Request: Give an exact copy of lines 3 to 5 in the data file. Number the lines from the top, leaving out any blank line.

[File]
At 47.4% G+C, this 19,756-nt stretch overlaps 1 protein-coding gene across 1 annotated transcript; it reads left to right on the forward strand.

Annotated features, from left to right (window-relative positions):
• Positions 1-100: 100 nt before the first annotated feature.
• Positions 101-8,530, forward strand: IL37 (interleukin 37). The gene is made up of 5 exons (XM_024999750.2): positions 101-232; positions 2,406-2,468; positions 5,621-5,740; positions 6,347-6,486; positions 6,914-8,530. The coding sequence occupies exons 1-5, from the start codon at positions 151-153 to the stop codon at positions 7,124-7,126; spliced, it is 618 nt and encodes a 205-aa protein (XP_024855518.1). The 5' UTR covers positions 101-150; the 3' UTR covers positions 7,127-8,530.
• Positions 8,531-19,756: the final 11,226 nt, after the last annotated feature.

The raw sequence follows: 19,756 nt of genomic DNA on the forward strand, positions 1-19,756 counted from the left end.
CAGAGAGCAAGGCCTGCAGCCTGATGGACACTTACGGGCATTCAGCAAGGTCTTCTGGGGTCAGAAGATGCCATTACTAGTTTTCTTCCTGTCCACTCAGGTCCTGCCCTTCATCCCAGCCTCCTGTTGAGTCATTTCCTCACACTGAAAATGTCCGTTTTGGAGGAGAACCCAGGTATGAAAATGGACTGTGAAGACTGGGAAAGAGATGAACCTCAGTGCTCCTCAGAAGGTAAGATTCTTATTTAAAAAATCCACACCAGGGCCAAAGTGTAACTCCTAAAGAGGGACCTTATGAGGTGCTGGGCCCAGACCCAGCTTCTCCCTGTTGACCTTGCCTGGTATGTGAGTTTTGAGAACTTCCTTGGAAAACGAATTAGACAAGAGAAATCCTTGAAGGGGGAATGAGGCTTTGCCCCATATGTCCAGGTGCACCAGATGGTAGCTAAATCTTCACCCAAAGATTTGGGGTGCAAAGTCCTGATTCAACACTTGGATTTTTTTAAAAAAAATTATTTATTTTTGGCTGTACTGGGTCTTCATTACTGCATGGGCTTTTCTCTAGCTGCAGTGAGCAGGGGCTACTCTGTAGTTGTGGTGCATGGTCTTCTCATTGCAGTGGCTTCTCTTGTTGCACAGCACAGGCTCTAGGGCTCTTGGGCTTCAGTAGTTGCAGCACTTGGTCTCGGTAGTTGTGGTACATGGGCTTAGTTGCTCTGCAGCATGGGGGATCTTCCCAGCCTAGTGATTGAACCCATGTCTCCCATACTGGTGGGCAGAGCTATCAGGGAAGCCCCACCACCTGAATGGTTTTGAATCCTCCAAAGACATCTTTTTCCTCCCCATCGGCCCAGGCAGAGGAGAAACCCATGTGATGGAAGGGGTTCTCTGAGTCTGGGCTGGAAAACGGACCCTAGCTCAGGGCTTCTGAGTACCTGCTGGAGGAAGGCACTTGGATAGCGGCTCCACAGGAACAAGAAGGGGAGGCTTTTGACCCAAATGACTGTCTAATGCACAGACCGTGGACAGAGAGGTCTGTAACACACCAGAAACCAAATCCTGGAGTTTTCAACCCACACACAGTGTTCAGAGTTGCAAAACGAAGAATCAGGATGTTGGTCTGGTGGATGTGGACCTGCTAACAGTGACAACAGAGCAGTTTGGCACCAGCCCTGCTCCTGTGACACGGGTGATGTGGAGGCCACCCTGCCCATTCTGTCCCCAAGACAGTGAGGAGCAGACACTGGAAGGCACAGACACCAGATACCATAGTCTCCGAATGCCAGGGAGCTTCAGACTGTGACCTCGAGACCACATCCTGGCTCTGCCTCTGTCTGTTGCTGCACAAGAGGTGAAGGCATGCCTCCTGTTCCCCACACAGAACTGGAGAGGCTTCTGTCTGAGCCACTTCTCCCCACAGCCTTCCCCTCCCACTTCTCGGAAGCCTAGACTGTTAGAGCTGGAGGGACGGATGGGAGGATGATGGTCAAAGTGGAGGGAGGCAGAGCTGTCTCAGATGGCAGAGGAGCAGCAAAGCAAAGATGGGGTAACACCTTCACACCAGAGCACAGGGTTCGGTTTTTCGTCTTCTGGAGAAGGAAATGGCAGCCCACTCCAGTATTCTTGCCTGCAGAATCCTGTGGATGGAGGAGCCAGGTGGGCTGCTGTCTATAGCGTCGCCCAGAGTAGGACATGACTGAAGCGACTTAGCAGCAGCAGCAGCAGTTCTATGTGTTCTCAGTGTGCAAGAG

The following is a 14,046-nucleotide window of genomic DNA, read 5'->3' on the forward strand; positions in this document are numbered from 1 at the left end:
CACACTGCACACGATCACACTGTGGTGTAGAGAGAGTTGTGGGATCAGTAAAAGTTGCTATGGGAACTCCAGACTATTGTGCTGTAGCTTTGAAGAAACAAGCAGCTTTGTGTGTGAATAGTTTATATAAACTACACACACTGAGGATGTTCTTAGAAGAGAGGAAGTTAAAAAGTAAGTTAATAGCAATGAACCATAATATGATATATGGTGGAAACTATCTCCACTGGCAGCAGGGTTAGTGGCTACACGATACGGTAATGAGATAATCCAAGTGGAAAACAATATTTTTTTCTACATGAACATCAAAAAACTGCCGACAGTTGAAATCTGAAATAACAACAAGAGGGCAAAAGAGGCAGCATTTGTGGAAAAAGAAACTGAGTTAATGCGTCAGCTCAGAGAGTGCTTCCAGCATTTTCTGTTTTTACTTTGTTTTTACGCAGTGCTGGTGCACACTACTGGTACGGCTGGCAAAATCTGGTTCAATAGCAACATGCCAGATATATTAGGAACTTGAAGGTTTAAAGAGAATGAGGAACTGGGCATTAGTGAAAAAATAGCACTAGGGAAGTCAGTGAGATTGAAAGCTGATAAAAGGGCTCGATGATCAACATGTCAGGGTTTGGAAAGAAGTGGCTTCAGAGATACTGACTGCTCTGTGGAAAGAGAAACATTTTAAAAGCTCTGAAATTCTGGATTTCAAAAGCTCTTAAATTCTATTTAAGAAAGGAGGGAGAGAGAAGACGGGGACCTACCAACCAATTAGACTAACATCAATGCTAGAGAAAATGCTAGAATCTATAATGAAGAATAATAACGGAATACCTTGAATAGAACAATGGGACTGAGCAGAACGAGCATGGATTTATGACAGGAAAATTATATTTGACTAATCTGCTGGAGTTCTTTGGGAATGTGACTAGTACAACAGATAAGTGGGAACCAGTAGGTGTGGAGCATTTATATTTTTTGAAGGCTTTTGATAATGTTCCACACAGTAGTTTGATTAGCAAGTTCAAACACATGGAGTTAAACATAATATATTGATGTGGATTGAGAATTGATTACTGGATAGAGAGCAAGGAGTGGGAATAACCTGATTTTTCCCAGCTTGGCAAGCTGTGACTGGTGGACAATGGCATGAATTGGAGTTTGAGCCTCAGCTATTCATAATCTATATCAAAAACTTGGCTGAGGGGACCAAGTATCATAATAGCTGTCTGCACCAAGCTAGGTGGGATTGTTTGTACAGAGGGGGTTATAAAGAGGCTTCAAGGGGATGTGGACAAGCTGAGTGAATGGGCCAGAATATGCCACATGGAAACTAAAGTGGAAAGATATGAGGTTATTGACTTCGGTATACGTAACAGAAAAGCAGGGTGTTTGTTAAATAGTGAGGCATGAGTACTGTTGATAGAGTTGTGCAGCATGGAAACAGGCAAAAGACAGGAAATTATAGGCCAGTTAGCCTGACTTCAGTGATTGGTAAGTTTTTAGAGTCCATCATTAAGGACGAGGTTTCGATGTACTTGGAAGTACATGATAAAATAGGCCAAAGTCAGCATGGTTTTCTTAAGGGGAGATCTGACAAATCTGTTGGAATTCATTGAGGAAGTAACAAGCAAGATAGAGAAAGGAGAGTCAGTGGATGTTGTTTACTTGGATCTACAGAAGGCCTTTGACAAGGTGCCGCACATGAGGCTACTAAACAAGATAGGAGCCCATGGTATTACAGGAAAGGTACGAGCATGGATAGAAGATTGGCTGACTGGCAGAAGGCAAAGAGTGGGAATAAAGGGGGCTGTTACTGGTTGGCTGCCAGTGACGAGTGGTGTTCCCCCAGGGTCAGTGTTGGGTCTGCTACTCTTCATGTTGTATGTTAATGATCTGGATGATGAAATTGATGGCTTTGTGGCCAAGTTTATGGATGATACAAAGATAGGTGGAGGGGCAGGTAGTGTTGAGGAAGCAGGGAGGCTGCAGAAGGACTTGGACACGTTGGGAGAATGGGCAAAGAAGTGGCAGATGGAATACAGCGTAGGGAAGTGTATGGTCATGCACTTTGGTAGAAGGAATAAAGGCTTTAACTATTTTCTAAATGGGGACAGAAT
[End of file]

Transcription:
• Positions 1-100: 100 nt before the first annotated feature.
• Positions 101-8,530, forward strand: IL37 (interleukin 37). The gene is made up of 5 exons (XM_024999750.2): positions 101-232; positions 2,406-2,468; positions 5,621-5,740; positions 6,347-6,486; positions 6,914-8,530. The coding sequence occupies exons 1-5, from the start codon at positions 151-153 to the stop codon at positions 7,124-7,126; spliced, it is 618 nt and encodes a 205-aa protein (XP_024855518.1). The 5' UTR covers positions 101-150; the 3' UTR covers positions 7,127-8,530.
• Positions 8,531-19,756: the final 11,226 nt, after the last annotated feature.